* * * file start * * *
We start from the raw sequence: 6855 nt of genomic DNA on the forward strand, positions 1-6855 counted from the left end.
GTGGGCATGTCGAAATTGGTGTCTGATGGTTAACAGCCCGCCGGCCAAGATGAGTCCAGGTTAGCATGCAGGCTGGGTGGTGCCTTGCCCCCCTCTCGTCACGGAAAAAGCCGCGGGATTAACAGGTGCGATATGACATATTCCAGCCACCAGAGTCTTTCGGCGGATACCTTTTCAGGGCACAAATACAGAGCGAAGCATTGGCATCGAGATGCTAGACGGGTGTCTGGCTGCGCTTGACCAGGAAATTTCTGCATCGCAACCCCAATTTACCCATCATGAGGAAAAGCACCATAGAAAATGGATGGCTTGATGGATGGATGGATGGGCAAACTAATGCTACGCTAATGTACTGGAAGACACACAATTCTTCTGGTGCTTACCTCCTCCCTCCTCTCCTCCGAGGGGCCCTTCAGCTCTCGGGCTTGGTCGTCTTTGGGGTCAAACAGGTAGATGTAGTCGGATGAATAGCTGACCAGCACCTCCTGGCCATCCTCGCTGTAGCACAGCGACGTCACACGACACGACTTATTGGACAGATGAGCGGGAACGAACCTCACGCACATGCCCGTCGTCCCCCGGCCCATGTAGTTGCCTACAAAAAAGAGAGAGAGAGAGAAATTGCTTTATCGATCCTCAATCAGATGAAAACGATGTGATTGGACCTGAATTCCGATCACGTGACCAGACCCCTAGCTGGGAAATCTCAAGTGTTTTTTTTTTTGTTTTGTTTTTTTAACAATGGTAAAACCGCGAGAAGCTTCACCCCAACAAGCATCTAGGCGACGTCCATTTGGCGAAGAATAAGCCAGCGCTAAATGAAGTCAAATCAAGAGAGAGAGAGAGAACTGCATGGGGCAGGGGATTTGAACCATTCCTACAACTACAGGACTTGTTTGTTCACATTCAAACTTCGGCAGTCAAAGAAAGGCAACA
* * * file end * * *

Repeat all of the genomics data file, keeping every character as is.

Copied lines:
We start from the raw sequence: 6855 nt of genomic DNA on the forward strand, positions 1-6855 counted from the left end.
GTGGGCATGTCGAAATTGGTGTCTGATGGTTAACAGCCCGCCGGCCAAGATGAGTCCAGGTTAGCATGCAGGCTGGGTGGTGCCTTGCCCCCCTCTCGTCACGGAAAAAGCCGCGGGATTAACAGGTGCGATATGACATATTCCAGCCACCAGAGTCTTTCGGCGGATACCTTTTCAGGGCACAAATACAGAGCGAAGCATTGGCATCGAGATGCTAGACGGGTGTCTGGCTGCGCTTGACCAGGAAATTTCTGCATCGCAACCCCAATTTACCCATCATGAGGAAAAGCACCATAGAAAATGGATGGCTTGATGGATGGATGGATGGGCAAACTAATGCTACGCTAATGTACTGGAAGACACACAATTCTTCTGGTGCTTACCTCCTCCCTCCTCTCCTCCGAGGGGCCCTTCAGCTCTCGGGCTTGGTCGTCTTTGGGGTCAAACAGGTAGATGTAGTCGGATGAATAGCTGACCAGCACCTCCTGGCCATCCTCGCTGTAGCACAGCGACGTCACACGACACGACTTATTGGACAGATGAGCGGGAACGAACCTCACGCACATGCCCGTCGTCCCCCGGCCCATGTAGTTGCCTACAAAAAAGAGAGAGAGAGAGAAATTGCTTTATCGATCCTCAATCAGATGAAAACGATGTGATTGGACCTGAATTCCGATCACGTGACCAGACCCCTAGCTGGGAAATCTCAAGTGTTTTTTTTTTTGTTTTGTTTTTTTAACAATGGTAAAACCGCGAGAAGCTTCACCCCAACAAGCATCTAGGCGACGTCCATTTGGCGAAGAATAAGCCAGCGCTAAATGAAGTCAAATCAAGAGAGAGAGAGAGAACTGCATGGGGCAGGGGATTTGAACCATTCCTACAACTACAGGACTTGTTTGTTCACATTCAAACTTCGGCAGTCAAAGAAAGGCAACA